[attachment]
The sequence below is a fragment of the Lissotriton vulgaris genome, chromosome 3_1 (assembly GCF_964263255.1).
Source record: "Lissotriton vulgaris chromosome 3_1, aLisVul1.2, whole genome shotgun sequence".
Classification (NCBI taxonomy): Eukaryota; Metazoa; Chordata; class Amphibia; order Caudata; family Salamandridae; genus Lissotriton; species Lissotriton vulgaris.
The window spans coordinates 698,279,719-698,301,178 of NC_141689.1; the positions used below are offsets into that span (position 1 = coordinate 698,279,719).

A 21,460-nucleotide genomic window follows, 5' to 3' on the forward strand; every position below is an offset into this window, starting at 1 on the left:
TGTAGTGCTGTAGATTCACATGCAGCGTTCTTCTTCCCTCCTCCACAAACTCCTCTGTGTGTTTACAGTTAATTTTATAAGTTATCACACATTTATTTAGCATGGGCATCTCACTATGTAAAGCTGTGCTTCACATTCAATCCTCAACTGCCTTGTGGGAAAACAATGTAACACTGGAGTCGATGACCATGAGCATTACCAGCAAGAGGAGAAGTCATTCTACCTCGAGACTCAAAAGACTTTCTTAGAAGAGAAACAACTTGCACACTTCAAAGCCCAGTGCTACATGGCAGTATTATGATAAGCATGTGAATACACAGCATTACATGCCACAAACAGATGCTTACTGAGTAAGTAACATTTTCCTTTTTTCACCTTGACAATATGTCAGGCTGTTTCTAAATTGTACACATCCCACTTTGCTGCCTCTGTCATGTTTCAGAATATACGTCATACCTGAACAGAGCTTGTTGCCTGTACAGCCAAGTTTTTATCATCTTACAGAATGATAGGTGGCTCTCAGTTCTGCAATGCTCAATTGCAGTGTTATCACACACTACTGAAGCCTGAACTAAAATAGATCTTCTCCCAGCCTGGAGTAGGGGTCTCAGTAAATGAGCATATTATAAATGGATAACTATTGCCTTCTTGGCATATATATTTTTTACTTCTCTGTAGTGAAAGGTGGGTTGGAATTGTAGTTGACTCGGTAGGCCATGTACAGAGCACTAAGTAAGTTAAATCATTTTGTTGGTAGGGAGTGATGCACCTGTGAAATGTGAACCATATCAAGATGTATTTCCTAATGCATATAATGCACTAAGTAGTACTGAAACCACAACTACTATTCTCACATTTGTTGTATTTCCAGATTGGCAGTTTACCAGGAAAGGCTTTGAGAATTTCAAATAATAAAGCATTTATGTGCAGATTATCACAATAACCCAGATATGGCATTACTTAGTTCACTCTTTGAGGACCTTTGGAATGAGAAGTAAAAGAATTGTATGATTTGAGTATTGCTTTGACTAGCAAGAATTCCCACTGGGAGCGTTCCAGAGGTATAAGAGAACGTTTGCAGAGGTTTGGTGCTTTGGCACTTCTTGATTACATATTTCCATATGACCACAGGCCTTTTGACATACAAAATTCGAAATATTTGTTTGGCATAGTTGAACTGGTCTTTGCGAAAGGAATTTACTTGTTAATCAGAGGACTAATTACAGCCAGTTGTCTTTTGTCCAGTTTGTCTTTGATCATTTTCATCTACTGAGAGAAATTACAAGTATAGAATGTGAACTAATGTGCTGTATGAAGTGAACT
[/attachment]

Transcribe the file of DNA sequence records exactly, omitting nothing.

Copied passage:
The sequence below is a fragment of the Lissotriton vulgaris genome, chromosome 3_1 (assembly GCF_964263255.1).
Source record: "Lissotriton vulgaris chromosome 3_1, aLisVul1.2, whole genome shotgun sequence".
Classification (NCBI taxonomy): Eukaryota; Metazoa; Chordata; class Amphibia; order Caudata; family Salamandridae; genus Lissotriton; species Lissotriton vulgaris.
The window spans coordinates 698,279,719-698,301,178 of NC_141689.1; the positions used below are offsets into that span (position 1 = coordinate 698,279,719).

A 21,460-nucleotide genomic window follows, 5' to 3' on the forward strand; every position below is an offset into this window, starting at 1 on the left:
TGTAGTGCTGTAGATTCACATGCAGCGTTCTTCTTCCCTCCTCCACAAACTCCTCTGTGTGTTTACAGTTAATTTTATAAGTTATCACACATTTATTTAGCATGGGCATCTCACTATGTAAAGCTGTGCTTCACATTCAATCCTCAACTGCCTTGTGGGAAAACAATGTAACACTGGAGTCGATGACCATGAGCATTACCAGCAAGAGGAGAAGTCATTCTACCTCGAGACTCAAAAGACTTTCTTAGAAGAGAAACAACTTGCACACTTCAAAGCCCAGTGCTACATGGCAGTATTATGATAAGCATGTGAATACACAGCATTACATGCCACAAACAGATGCTTACTGAGTAAGTAACATTTTCCTTTTTTCACCTTGACAATATGTCAGGCTGTTTCTAAATTGTACACATCCCACTTTGCTGCCTCTGTCATGTTTCAGAATATACGTCATACCTGAACAGAGCTTGTTGCCTGTACAGCCAAGTTTTTATCATCTTACAGAATGATAGGTGGCTCTCAGTTCTGCAATGCTCAATTGCAGTGTTATCACACACTACTGAAGCCTGAACTAAAATAGATCTTCTCCCAGCCTGGAGTAGGGGTCTCAGTAAATGAGCATATTATAAATGGATAACTATTGCCTTCTTGGCATATATATTTTTTACTTCTCTGTAGTGAAAGGTGGGTTGGAATTGTAGTTGACTCGGTAGGCCATGTACAGAGCACTAAGTAAGTTAAATCATTTTGTTGGTAGGGAGTGATGCACCTGTGAAATGTGAACCATATCAAGATGTATTTCCTAATGCATATAATGCACTAAGTAGTACTGAAACCACAACTACTATTCTCACATTTGTTGTATTTCCAGATTGGCAGTTTACCAGGAAAGGCTTTGAGAATTTCAAATAATAAAGCATTTATGTGCAGATTATCACAATAACCCAGATATGGCATTACTTAGTTCACTCTTTGAGGACCTTTGGAATGAGAAGTAAAAGAATTGTATGATTTGAGTATTGCTTTGACTAGCAAGAATTCCCACTGGGAGCGTTCCAGAGGTATAAGAGAACGTTTGCAGAGGTTTGGTGCTTTGGCACTTCTTGATTACATATTTCCATATGACCACAGGCCTTTTGACATACAAAATTCGAAATATTTGTTTGGCATAGTTGAACTGGTCTTTGCGAAAGGAATTTACTTGTTAATCAGAGGACTAATTACAGCCAGTTGTCTTTTGTCCAGTTTGTCTTTGATCATTTTCATCTACTGAGAGAAATTACAAGTATAGAATGTGAACTAATGTGCTGTATGAAGTGAACT